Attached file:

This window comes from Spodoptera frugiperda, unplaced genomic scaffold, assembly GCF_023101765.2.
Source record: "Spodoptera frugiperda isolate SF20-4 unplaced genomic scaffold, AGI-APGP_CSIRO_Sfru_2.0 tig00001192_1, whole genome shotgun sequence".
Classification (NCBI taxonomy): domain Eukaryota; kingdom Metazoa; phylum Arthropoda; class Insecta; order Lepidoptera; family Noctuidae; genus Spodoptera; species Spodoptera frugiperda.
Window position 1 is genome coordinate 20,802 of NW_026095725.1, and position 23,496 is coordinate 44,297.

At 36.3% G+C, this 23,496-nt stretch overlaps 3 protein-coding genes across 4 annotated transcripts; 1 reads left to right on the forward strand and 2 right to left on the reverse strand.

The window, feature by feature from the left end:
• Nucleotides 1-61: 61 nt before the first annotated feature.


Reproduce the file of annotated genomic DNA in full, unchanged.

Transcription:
This window comes from Spodoptera frugiperda, unplaced genomic scaffold, assembly GCF_023101765.2.
Source record: "Spodoptera frugiperda isolate SF20-4 unplaced genomic scaffold, AGI-APGP_CSIRO_Sfru_2.0 tig00001192_1, whole genome shotgun sequence".
Classification (NCBI taxonomy): domain Eukaryota; kingdom Metazoa; phylum Arthropoda; class Insecta; order Lepidoptera; family Noctuidae; genus Spodoptera; species Spodoptera frugiperda.
Window position 1 is genome coordinate 20,802 of NW_026095725.1, and position 23,496 is coordinate 44,297.

At 36.3% G+C, this 23,496-nt stretch overlaps 3 protein-coding genes across 4 annotated transcripts; 1 reads left to right on the forward strand and 2 right to left on the reverse strand.

The window, feature by feature from the left end:
• Nucleotides 1-61: 61 nt before the first annotated feature.